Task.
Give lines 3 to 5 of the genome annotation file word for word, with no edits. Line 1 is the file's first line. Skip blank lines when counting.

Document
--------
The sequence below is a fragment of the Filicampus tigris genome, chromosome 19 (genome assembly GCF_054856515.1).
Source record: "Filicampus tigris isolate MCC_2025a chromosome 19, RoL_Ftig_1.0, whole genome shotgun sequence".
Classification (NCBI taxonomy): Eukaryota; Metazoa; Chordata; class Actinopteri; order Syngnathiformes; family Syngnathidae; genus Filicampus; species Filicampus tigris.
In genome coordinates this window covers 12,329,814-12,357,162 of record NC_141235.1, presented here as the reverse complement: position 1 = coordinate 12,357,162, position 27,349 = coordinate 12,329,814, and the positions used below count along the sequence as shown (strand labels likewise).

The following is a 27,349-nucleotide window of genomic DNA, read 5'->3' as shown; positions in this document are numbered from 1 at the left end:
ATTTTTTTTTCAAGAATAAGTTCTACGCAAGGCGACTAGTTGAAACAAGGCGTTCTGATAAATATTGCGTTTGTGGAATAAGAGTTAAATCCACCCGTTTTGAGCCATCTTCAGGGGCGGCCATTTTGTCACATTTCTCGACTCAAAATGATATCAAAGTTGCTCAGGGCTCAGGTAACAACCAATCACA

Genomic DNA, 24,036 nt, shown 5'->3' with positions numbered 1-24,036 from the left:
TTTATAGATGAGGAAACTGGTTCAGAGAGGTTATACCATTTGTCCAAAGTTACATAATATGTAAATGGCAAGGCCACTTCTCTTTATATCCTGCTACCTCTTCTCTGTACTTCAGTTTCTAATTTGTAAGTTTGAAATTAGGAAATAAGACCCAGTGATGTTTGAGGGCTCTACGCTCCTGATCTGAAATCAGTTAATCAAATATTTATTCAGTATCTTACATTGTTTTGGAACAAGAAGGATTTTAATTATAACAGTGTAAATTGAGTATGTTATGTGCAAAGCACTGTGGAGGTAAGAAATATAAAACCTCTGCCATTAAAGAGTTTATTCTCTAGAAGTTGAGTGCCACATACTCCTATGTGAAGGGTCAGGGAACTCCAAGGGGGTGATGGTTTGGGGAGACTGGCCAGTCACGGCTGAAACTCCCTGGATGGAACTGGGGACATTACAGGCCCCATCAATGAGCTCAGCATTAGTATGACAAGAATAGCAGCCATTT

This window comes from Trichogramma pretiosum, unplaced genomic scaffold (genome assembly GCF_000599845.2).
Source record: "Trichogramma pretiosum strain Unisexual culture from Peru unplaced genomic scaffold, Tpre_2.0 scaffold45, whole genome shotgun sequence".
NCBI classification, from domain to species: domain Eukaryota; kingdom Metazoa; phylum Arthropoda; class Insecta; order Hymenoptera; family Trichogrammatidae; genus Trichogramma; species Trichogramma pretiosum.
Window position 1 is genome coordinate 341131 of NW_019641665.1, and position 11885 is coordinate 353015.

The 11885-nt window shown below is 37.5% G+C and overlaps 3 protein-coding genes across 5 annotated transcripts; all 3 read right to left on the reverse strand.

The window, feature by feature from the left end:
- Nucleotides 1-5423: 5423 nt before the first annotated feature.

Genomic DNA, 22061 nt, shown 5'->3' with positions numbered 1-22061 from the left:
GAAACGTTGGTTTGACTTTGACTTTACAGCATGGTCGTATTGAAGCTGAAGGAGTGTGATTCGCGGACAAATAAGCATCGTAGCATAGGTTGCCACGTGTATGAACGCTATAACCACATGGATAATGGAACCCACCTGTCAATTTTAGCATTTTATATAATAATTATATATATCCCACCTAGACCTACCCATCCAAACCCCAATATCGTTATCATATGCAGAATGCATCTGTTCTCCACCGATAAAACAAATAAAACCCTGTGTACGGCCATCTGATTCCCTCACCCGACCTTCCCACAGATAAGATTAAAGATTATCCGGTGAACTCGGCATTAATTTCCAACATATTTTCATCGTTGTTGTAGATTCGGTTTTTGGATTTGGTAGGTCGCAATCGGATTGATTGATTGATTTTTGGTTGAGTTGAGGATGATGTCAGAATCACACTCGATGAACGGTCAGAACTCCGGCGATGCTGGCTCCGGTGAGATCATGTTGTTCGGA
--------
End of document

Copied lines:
Classification (NCBI taxonomy): Eukaryota; Metazoa; Chordata; class Actinopteri; order Syngnathiformes; family Syngnathidae; genus Filicampus; species Filicampus tigris.
In genome coordinates this window covers 12,329,814-12,357,162 of record NC_141235.1, presented here as the reverse complement: position 1 = coordinate 12,357,162, position 27,349 = coordinate 12,329,814, and the positions used below count along the sequence as shown (strand labels likewise).

The following is a 27,349-nucleotide window of genomic DNA, read 5'->3' as shown; positions in this document are numbered from 1 at the left end: